I settle back with my burger and fries. These fries are fantastic, salty and hot, very crispy on the outside, light and fluffy inside. I share the fries with my wife and we have a tense conversation about housing and money and I mean belly-constricting tense. No fun at all but we manage to pull it together and head back into the city streets to wait for a streetcar that never comes. We hop into a cab and together we head for home.

Saturday, 1 September 2007

Lick's


Friday August 10th, 2007

Somehow I’ve gotten totally turned around and I’m walking up and down the Danforth for the third or fourth time, totally lost. Where The Hell is Lick’s? For sure that’s it up ahead with the red awning, yep, gotta be. Nope. I pause and scratch my head. What goes on? I know Lick’s is around here somewhere. I’ve walked past it many times. Maybe back this way? But I’ve just come from there. I’m going in circles on a long straight road. A good metaphor, perhaps, for this Quest itself. Venturing forth, feet beating all over The City and then every night I’m back at home, safe in my comfy bed. What am I doing? What am I really looking for? Several people have told me I’m going to fail at this Quest, that I cannot find the Texas-style burger of my youth here in The City of Toronto and if that’s true then what the Hell am I doing? Back and forth, back and forth, runnin’ around like a fool stuffing my face with ground meat. Where the Hell is Lick’s?

I have not gone far enough. That’s the problem right there. Go farther, keep pushing, keep truckin’ on down the line. Lick’s is not where I thought it was but is farther East, at Danforth and Pape. I have found it at last and I step inside, a ‘Welcome’ banner strung up over the cheerful yellow counter. I step into the kid’s birthday party atmosphere of Lick’s, all bright primary colors and balloons and streamers, red and gold stars stuck to the walls, plastic balls and Hawaiian leis and inflatable whales suspended from the ceiling. I walk past the wooden antique-ice-cream-parlor-style benches Lick’s has instead of booths and go up to the counter and place my order. The friendly countergal takes my name but doesn’t sing to me as I was fearing. Instead the countergal turns and sings the order to the grill gals who sing back to her, a hamburger call-and-response that is part of the official Lick’s party atmosphere but these gals seem to be having a genuinely good time. Perhaps more businesses should instigate this singing policy, Board of Directors at The Bank of Montreal leaping onto the tabletop and throwing up the Jazz Hands: “Money! That’s-- What I Want!” Yes indeed, a Motown classic that would no doubt cause the workday to roll by smooth. My buddy and fellow Burger Quester Beau once worked at the Lick’s in Kingston, ON briefly one summer and he did NOT like singing especially to the drunken students who would walk in snickering and give fake names... “Yes, hello, my name is Phil McCracken and I would like a tasty hamburger.” But even worse than that, Beau tells me, is the time a mutual friend of ours, a comedy genius, stepped into the store. ‘Here we go,’ thought Beau, preparing himself for the onslaught of mockery. Instead our mutual friend couldn’t even make eye contact, shuffling forward, staring embarrassed at the floor.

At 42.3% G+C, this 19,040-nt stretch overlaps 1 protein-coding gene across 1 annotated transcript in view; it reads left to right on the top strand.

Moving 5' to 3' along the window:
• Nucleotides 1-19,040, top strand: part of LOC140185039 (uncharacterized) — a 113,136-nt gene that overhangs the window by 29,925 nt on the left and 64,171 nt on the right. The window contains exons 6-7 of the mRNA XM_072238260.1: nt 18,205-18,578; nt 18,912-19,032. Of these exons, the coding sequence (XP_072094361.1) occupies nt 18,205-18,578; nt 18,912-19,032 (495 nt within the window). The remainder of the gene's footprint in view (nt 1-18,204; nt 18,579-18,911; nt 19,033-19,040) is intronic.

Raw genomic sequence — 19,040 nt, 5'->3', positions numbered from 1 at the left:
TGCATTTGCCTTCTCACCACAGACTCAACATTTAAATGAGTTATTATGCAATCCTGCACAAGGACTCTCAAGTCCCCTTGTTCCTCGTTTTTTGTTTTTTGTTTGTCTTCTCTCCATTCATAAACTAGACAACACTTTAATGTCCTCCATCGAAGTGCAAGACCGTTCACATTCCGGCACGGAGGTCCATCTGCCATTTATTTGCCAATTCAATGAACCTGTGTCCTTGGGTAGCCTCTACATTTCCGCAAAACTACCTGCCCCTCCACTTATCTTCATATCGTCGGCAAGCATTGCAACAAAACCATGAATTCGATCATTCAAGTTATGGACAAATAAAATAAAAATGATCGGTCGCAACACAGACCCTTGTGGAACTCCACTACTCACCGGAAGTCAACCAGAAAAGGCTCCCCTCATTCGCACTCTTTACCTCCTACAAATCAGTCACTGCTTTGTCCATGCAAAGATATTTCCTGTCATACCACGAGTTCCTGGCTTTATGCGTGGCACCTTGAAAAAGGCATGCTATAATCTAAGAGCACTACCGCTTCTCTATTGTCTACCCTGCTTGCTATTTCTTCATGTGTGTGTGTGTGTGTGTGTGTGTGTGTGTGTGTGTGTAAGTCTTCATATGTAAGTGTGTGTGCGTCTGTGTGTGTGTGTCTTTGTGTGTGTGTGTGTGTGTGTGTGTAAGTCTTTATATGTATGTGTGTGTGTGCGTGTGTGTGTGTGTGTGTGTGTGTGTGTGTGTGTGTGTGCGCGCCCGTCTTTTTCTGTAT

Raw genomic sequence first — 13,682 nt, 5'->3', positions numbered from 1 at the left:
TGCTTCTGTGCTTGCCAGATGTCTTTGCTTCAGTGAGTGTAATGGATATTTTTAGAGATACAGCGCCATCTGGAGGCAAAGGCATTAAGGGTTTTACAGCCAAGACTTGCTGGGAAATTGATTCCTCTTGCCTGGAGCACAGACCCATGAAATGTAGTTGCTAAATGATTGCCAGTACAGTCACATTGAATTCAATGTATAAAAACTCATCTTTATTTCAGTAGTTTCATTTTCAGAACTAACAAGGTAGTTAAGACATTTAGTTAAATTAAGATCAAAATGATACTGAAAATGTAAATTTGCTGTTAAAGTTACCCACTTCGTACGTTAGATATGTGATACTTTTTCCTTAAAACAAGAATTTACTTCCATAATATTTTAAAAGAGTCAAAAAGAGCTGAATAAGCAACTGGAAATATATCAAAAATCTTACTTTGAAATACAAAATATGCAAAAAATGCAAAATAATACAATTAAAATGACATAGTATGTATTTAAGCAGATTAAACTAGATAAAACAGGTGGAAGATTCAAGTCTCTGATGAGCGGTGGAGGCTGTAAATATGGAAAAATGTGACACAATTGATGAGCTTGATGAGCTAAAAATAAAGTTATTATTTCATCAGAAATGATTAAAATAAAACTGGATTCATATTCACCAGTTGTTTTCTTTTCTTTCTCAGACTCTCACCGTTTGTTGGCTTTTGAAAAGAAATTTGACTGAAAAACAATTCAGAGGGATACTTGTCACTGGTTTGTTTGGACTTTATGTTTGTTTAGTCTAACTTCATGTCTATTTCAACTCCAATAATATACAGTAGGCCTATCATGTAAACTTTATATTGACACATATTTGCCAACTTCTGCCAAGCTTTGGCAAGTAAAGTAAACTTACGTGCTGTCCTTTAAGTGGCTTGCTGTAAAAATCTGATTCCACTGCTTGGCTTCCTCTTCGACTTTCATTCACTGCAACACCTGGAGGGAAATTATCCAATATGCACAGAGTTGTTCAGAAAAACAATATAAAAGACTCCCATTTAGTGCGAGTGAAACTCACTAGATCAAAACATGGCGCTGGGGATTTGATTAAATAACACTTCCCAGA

Lick’s is a Canadian Institution, founded by Denise Meehan in 1980 and unlike other formerly Canadian institutions that are now owned by Americans-- The Hudson’s Bay Company, Molson Breweries (makers of Molson Canadian... you won’t be seeing “I Am Actually American” advertisements anytime soon), and Tim Horton’s-- Lick’s is still 100% Canadian owned. At Lick’s the thing to order is their Homeburger, which according to their website is “a huge patty made with top quality pasteurized ground beef grilled perfectly over charcoal and a special sauce called Guk!” This is the burger I order and then as I stand in line waiting for my burger to cook the countergal sees me jotting in my journal and asks, “you write?” Why, yes, yes I do. This is a Burger Quest First. No one else has made a peep about me scribbling madly in my big black journal. Ah, the anonymity of The City! I explain myself to the countergal and tell her about The Quest. “Cool!” She says. “Yeah,” I say and then she is off to take more orders.

My burger and onion rings are ready! On my direction the grill gal loads up my burger with lettuce, tomato, onion, pickles, mustard and yes, Guk Sauce which is like a garlicky mayo. I take a seat surrounded by balloons and streamers and dig in. THE FIRST BITE is beefy, spicy and delicious. No toasted bun... I should’ve asked for it toasted. The onion rings are none too fresh, sitting in a wire rack above the deep fryer for who knows how long, becoming heavy and laden with grease. This burger is great, though: one of the best chain (as of this writing Lick’s has twenty-four stores) burgers I’ve ever had. I pop the last bite into my mouth and then I am gone, retracing my steps, heading for home, moving in circles on a long straight road.